A regional plan for corporate citizenship?

An Asean-wide effort could help the region tackle issues such as climate change and human rights.

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National action plans in Asean should first identify gaps in existing legislation, and then outline ways to bridge them. A regional plan for corporate citizenship, in the wake of the Paris Agreement, could be seen as an important source of cross-cutting standards for human rights, for example. Image: Shutterstock

This month, 196 State parties to the United Nations Framework Convention on Climate Change (UNFCCC) met in Paris to agree upon a historic agreement to combat climate change. The Paris Agreement is designed to limit global warming to less than two degrees centigrade. It sends a clear signal to the fossil fuel industry: their unchecked expansion must end.

The handwriting has been on the wall for a while. Ahead of the Paris conference, The Guardian reported in September that “institutions worth $2.6 trillion have now pulled investments out of fossil fuels”.

Although it has its fair share of critics, the Paris Agreement is revolutionary and has widespread acceptance. It expressly acknowledges that countries should respect and promote human rights in addressing climate change. Of course, uncertainty is associated with each link of the causal chain of climate change and trans-boundary pollution. But the agreement reiterates the importance of the precautionary principle enshrined in the UNFCCC decades ago, which states that uncertainty is not a reason for inaction. 

Around the world, legislators have introduced bills urging countries to divest from fossil fuels. Closer to home, the Philippine Human Rights Commission will investigate the climate change impacts of more than 50 of the biggest fossil fuel companies. It has accepted a petition, filed by Greenpeace Southeast Asia, requesting investigations of these companies for human rights violations resulting from impacts of climate change, as well to recommend legislation that will provide for accountability mechanisms relating to human rights and the environment. 

The Paris Agreement is welcome news to low-lying island states such as Singapore, which are particularly vulnerable to the adverse effects of climate change. The precautionary principle enshrined in the Paris Agreement implies an emphasis on the need to prevent such adverse effects.

The link the agreement draws between climate change and human rights is especially crucial, and has positive implications. As Singapore prepares for its Universal Periodic Review by the UN Human Rights Council in January 2016, we think that our 50-year old nation may be ahead of the pack in terms of the national action plans (NAPs) it has put in place to engender and reinforce corporate citizenship, including respect for human rights.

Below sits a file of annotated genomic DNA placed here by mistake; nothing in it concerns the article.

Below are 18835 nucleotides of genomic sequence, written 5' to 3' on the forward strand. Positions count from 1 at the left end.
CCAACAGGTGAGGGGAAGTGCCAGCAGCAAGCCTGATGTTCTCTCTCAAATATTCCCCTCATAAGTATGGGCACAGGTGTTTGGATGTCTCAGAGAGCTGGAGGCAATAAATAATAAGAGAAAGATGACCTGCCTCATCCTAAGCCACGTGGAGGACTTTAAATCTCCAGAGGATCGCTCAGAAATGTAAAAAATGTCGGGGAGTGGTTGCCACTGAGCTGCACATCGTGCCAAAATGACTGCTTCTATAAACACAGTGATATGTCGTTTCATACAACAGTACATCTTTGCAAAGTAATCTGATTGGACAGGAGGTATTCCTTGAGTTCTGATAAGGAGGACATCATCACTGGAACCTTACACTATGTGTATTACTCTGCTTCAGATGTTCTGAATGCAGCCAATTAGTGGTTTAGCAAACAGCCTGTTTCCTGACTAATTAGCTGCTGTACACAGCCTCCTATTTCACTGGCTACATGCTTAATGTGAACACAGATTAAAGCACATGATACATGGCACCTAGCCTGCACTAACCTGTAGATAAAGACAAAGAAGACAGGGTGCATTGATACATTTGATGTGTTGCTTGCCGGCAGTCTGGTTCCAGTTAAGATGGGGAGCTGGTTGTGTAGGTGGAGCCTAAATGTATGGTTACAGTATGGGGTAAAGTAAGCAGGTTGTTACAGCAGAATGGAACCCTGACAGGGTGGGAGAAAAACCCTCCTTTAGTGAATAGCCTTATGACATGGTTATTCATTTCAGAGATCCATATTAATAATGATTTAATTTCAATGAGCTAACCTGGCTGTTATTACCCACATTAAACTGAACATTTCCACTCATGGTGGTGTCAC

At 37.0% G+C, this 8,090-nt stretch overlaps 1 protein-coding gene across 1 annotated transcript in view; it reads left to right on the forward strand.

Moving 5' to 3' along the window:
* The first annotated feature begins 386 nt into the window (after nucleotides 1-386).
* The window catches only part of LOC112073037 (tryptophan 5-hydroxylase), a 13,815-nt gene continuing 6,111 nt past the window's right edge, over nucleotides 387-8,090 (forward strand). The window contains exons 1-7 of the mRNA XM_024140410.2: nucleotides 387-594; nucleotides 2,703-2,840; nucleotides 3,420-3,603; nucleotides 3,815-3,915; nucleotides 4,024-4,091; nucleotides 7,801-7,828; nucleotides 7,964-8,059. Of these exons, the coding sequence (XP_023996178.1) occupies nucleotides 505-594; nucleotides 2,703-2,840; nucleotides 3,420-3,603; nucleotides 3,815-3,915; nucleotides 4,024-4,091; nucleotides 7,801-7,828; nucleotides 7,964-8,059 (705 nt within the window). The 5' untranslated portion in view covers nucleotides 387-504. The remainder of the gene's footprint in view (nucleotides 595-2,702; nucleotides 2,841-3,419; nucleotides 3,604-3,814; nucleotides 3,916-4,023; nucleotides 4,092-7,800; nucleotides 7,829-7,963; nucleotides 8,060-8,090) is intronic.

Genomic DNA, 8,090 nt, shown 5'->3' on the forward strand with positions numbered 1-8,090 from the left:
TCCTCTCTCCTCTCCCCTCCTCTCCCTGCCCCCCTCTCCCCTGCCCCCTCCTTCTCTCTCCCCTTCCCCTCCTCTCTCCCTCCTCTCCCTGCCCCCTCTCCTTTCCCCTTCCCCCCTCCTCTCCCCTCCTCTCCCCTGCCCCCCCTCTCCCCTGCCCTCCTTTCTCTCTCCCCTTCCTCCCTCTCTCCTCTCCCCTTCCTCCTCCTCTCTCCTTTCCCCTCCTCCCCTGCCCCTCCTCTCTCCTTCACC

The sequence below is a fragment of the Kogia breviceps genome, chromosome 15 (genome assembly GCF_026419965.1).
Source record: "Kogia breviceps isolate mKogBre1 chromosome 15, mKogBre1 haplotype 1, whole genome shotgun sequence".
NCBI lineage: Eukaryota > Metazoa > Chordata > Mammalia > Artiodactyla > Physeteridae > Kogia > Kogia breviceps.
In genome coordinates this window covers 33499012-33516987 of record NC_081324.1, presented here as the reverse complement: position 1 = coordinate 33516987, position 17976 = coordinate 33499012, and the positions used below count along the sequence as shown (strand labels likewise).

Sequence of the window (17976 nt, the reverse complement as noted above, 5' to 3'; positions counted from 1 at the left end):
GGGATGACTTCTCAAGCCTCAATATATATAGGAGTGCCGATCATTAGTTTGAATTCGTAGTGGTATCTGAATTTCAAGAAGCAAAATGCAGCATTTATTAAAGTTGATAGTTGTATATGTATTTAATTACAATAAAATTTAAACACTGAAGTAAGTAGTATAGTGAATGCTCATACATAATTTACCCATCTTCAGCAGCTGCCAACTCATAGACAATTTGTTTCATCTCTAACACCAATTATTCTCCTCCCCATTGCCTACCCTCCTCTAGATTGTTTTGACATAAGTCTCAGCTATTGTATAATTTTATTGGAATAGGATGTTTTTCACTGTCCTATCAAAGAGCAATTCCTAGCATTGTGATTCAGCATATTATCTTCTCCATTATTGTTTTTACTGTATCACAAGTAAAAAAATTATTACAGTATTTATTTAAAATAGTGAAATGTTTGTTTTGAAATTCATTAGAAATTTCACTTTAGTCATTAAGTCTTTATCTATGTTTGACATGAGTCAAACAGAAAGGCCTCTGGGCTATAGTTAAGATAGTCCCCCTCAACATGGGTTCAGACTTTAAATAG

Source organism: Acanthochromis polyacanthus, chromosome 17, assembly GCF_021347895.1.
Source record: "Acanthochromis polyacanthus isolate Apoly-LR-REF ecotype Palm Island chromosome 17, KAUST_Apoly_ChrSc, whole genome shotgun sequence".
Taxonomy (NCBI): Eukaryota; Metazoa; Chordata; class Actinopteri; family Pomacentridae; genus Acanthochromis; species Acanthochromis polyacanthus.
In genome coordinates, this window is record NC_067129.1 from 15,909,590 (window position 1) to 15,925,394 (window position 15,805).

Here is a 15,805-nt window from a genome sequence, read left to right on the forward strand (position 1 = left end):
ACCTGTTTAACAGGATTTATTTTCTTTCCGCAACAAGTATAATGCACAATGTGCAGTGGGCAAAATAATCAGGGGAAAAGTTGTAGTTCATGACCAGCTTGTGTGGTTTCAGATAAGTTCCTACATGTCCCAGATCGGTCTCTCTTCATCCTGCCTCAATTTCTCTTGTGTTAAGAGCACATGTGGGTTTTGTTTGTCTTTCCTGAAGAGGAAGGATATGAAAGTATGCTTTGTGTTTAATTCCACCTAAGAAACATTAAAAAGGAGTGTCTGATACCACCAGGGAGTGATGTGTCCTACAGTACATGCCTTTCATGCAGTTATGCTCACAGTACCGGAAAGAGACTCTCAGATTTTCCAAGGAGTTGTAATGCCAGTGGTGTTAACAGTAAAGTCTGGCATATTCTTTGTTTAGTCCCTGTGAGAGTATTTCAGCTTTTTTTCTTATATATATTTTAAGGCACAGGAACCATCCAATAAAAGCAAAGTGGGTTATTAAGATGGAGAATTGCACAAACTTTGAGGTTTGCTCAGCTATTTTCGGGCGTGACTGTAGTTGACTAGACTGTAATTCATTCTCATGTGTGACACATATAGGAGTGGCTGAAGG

Climate change and human rights

NAPs are policy guidelines by which a country articulates actions that it will adopt to implement a particular prerogative.

It comes as no surprise that Singapore has forward-looking NAPs which underscore its environmental and human rights commitments. After all, sustainable development took root in Singapore long before the Sustainable Development Goals were adopted by the UN General Assembly in September 2015. Singapore launched its first Singapore Green plan soon after its participation at the ‘Rio’ Earth Summit where the UNFCCC was negotiated.

That Summit’s Preparatory Committee was chaired by Professor Tommy Koh in 1992. That year, Singapore launched the Singapore Cooperation Programme, which extends technical assistance to developing countries on issues pertinent to sustainable development. It remains a committed participant of in international and regional forums on sustainable development, and has ratified the UNFCCC and the Kyoto Protocol.

Our report

The UN Working Group on the issue of human rights and transnational corporations (Working Group) promotes, among other things, corporate citizenship, and encourages dispute resolution mechanisms for victims of business-related human rights abuse.

In 2013, the UN Working Group commissioned, for the first time, a coalition of African and Asian researchers, to study the prospect of NAPs in the Global South (Coalition). We are privileged to have been part of this Coalition, which included members of the Centre for Applied Legal Studies in Johannesburg, the Asian Business and Rule of Law initiative at the Singapore Management University and the Asean CSR Network. 

Last month, we submitted our empirical report to the Working Group at the Asean Responsible Business Forum. A summary of the report has been published. We highlight a few findings here. 

NAPs and sustainable development  

We found that large-scale infrastructure projects that were carried out without adequate safeguards have led to local communities to being evicted without free prior and informed consent. There is also currently little public access to concession contracts in several countries in the region.